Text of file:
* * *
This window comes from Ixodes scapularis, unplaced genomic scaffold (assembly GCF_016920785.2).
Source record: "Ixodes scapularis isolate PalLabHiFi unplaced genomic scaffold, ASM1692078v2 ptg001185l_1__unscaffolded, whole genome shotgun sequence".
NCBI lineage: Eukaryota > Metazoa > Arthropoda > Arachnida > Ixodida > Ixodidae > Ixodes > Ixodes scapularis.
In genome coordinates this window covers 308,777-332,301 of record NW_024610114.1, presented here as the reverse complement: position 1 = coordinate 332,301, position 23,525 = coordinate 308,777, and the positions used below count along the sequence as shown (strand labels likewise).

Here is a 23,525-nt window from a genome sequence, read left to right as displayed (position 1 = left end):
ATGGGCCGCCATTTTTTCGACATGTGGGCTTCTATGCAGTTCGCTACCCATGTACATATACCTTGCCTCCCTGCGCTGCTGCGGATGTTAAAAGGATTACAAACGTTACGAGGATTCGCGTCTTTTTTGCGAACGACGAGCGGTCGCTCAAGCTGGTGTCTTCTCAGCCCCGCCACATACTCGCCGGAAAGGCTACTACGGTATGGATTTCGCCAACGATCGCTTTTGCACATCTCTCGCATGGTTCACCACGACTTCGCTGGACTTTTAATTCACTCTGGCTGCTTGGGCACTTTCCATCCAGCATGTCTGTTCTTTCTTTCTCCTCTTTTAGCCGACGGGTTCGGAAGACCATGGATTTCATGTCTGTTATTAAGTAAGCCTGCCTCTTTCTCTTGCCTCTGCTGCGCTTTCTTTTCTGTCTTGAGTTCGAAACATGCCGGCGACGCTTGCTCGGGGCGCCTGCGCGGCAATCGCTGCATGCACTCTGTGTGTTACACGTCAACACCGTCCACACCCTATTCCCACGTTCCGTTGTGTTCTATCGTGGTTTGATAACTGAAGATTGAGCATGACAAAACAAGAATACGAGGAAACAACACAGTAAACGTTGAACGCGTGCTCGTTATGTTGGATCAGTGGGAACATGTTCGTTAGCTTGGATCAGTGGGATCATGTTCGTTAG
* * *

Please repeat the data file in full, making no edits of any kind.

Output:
This window comes from Ixodes scapularis, unplaced genomic scaffold (assembly GCF_016920785.2).
Source record: "Ixodes scapularis isolate PalLabHiFi unplaced genomic scaffold, ASM1692078v2 ptg001185l_1__unscaffolded, whole genome shotgun sequence".
NCBI lineage: Eukaryota > Metazoa > Arthropoda > Arachnida > Ixodida > Ixodidae > Ixodes > Ixodes scapularis.
In genome coordinates this window covers 308,777-332,301 of record NW_024610114.1, presented here as the reverse complement: position 1 = coordinate 332,301, position 23,525 = coordinate 308,777, and the positions used below count along the sequence as shown (strand labels likewise).

Here is a 23,525-nt window from a genome sequence, read left to right as displayed (position 1 = left end):
ATGGGCCGCCATTTTTTCGACATGTGGGCTTCTATGCAGTTCGCTACCCATGTACATATACCTTGCCTCCCTGCGCTGCTGCGGATGTTAAAAGGATTACAAACGTTACGAGGATTCGCGTCTTTTTTGCGAACGACGAGCGGTCGCTCAAGCTGGTGTCTTCTCAGCCCCGCCACATACTCGCCGGAAAGGCTACTACGGTATGGATTTCGCCAACGATCGCTTTTGCACATCTCTCGCATGGTTCACCACGACTTCGCTGGACTTTTAATTCACTCTGGCTGCTTGGGCACTTTCCATCCAGCATGTCTGTTCTTTCTTTCTCCTCTTTTAGCCGACGGGTTCGGAAGACCATGGATTTCATGTCTGTTATTAAGTAAGCCTGCCTCTTTCTCTTGCCTCTGCTGCGCTTTCTTTTCTGTCTTGAGTTCGAAACATGCCGGCGACGCTTGCTCGGGGCGCCTGCGCGGCAATCGCTGCATGCACTCTGTGTGTTACACGTCAACACCGTCCACACCCTATTCCCACGTTCCGTTGTGTTCTATCGTGGTTTGATAACTGAAGATTGAGCATGACAAAACAAGAATACGAGGAAACAACACAGTAAACGTTGAACGCGTGCTCGTTATGTTGGATCAGTGGGAACATGTTCGTTAGCTTGGATCAGTGGGATCATGTTCGTTAG